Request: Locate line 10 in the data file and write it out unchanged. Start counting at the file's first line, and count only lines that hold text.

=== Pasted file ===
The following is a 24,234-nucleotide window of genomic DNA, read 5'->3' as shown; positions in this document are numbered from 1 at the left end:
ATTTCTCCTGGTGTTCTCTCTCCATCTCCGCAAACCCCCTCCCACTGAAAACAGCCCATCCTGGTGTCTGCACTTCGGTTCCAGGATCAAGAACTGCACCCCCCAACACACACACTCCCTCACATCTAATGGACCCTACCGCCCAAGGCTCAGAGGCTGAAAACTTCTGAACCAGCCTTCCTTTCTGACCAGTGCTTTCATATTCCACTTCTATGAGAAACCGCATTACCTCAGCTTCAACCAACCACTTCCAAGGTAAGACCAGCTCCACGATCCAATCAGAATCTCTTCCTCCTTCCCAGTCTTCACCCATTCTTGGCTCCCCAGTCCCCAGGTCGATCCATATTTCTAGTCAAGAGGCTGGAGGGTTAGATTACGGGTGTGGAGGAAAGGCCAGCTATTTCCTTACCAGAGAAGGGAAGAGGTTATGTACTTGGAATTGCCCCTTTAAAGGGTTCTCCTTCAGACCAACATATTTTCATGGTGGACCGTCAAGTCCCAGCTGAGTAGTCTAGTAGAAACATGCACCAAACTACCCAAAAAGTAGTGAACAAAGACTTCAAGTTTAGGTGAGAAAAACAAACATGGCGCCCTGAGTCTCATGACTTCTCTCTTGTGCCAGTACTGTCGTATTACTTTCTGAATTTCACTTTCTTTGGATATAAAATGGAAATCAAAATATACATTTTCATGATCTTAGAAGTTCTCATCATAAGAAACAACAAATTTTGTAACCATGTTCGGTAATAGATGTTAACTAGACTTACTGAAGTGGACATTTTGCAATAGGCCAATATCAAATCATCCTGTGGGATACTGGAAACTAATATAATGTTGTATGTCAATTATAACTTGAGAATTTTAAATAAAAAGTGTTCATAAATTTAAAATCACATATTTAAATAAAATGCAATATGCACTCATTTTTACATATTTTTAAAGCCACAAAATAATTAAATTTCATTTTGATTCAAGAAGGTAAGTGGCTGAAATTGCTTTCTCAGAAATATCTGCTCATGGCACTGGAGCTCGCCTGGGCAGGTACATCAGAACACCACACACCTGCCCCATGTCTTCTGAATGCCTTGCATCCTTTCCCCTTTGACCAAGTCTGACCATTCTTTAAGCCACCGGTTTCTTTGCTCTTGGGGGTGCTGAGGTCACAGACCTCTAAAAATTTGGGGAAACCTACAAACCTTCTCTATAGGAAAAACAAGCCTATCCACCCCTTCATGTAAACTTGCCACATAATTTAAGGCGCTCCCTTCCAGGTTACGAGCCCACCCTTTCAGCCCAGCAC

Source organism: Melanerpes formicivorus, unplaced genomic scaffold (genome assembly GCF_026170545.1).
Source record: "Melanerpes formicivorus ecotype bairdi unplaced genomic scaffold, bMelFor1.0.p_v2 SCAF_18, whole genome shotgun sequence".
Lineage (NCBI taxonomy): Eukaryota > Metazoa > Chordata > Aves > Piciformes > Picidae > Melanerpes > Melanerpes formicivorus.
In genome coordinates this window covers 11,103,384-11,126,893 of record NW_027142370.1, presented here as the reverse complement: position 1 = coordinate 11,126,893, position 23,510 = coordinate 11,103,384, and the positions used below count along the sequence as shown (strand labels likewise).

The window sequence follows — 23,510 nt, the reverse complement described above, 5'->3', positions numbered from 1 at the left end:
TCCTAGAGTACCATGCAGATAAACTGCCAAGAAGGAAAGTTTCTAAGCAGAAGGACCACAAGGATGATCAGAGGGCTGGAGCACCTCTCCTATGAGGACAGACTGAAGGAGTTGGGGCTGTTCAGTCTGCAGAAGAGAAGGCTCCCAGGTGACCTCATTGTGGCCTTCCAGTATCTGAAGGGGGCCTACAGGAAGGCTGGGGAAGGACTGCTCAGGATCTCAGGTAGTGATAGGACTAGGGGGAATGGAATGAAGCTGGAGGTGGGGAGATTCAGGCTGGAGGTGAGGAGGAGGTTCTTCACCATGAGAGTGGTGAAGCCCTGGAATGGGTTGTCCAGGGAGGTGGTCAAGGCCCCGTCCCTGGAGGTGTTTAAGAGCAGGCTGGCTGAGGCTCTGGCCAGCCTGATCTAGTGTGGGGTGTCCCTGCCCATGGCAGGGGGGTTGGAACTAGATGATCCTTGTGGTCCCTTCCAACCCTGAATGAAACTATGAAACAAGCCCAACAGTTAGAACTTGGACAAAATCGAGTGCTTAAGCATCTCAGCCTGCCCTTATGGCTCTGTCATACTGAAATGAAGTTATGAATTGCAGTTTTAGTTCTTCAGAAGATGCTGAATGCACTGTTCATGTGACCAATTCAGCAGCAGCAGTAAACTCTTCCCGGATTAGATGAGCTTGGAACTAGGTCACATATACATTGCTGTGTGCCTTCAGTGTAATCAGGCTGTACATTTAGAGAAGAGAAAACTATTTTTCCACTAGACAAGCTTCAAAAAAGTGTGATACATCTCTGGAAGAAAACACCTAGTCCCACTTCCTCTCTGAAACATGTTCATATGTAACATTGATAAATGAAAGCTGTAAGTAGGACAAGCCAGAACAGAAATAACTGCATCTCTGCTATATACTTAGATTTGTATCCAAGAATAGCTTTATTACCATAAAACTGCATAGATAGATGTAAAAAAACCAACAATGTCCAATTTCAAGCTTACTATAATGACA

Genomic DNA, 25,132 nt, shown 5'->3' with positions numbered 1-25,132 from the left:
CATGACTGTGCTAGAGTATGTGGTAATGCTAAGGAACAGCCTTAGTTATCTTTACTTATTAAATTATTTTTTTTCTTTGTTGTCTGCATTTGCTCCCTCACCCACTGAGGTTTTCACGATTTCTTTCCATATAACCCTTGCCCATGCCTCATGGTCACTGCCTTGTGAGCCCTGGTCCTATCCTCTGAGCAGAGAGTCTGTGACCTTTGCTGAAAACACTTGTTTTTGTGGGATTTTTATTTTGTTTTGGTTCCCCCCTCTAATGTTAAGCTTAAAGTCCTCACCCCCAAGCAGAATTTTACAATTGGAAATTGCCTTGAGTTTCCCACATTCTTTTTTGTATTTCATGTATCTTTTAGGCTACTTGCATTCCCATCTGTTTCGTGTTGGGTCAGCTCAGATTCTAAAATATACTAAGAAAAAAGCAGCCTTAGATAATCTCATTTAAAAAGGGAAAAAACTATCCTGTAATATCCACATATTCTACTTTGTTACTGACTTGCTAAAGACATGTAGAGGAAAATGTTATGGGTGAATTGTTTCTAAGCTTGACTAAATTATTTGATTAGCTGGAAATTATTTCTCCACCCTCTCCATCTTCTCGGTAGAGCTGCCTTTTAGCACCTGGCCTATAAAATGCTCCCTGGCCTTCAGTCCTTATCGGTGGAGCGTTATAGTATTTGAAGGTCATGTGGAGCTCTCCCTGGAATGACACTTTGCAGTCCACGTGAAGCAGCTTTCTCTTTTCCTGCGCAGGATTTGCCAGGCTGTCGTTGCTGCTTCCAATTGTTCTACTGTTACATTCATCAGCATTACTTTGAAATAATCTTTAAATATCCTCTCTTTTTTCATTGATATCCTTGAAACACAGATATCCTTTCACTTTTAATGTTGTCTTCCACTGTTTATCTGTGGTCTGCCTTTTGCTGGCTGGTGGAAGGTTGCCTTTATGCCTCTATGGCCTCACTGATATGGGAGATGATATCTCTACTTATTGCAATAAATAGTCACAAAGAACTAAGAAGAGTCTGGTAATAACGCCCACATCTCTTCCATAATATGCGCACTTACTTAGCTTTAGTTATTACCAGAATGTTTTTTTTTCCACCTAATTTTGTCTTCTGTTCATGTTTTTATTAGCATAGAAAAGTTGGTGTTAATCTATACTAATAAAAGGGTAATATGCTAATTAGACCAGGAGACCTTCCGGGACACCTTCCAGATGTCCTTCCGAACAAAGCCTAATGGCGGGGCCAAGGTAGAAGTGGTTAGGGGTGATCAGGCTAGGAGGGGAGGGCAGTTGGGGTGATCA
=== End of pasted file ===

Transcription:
CATGACTGTGCTAGAGTATGTGGTAATGCTAAGGAACAGCCTTAGTTATCTTTACTTATTAAATTATTTTTTTTCTTTGTTGTCTGCATTTGCTCCCTCACCCACTGAGGTTTTCACGATTTCTTTCCATATAACCCTTGCCCATGCCTCATGGTCACTGCCTTGTGAGCCCTGGTCCTATCCTCTGAGCAGAGAGTCTGTGACCTTTGCTGAAAACACTTGTTTTTGTGGGATTTTTATTTTGTTTTGGTTCCCCCCTCTAATGTTAAGCTTAAAGTCCTCACCCCCAAGCAGAATTTTACAATTGGAAATTGCCTTGAGTTTCCCACATTCTTTTTTGTATTTCATGTATCTTTTAGGCTACTTGCATTCCCATCTGTTTCGTGTTGGGTCAGCTCAGATTCTAAAATATACTAAGAAAAAAGCAGCCTTAGATAATCTCATTTAAAAAGGGAAAAAACTATCCTGTAATATCCACATATTCTACTTTGTTACTGACTTGCTAAAGACATGTAGAGGAAAATGTTATGGGTGAATTGTTTCTAAGCTTGACTAAATTATTTGATTAGCTGGAAATTATTTCTCCACCCTCTCCATCTTCTCGGTAGAGCTGCCTTTTAGCACCTGGCCTATAAAATGCTCCCTGGCCTTCAGTCCTTATCGGTGGAGCGTTATAGTATTTGAAGGTCATGTGGAGCTCTCCCTGGAATGACACTTTGCAGTCCACGTGAAGCAGCTTTCTCTTTTCCTGCGCAGGATTTGCCAGGCTGTCGTTGCTGCTTCCAATTGTTCTACTGTTACATTCATCAGCATTACTTTGAAATAATCTTTAAATATCCTCTCTTTTTTCATTGATATCCTTGAAACACAGATATCCTTTCACTTTTAATGTTGTCTTCCACTGTTTATCTGTGGTCTGCCTTTTGCTGGCTGGTGGAAGGTTGCCTTTATGCCTCTATGGCCTCACTGATATGGGAGATGATATCTCTACTTATTGCAATAAATAGTCACAAAGAACTAAGAAGAGTCTGGTAATAACGCCCACATCTCTTCCATAATATGCGCACTTACTTAGCTTTAGTTATTACCAGAATGTTTTTTTTTCCACCTAATTTTGTCTTCTGTTCATGTTTTTATTAGCATAGAAAAGTTGGTGTTAATCTATACTAATAAAAGGGTAATATGCTAATTAGACCAGGAGACCTTCCGGGACACCTTCCAGATGTCCTTCCGAACAAAGCCTAATGGCGGGGCCAAGGTAGAAGTGGTTAGGGGTGATCAGGCTAGGAGGGGAGGGCAGTTGGGGTGATCA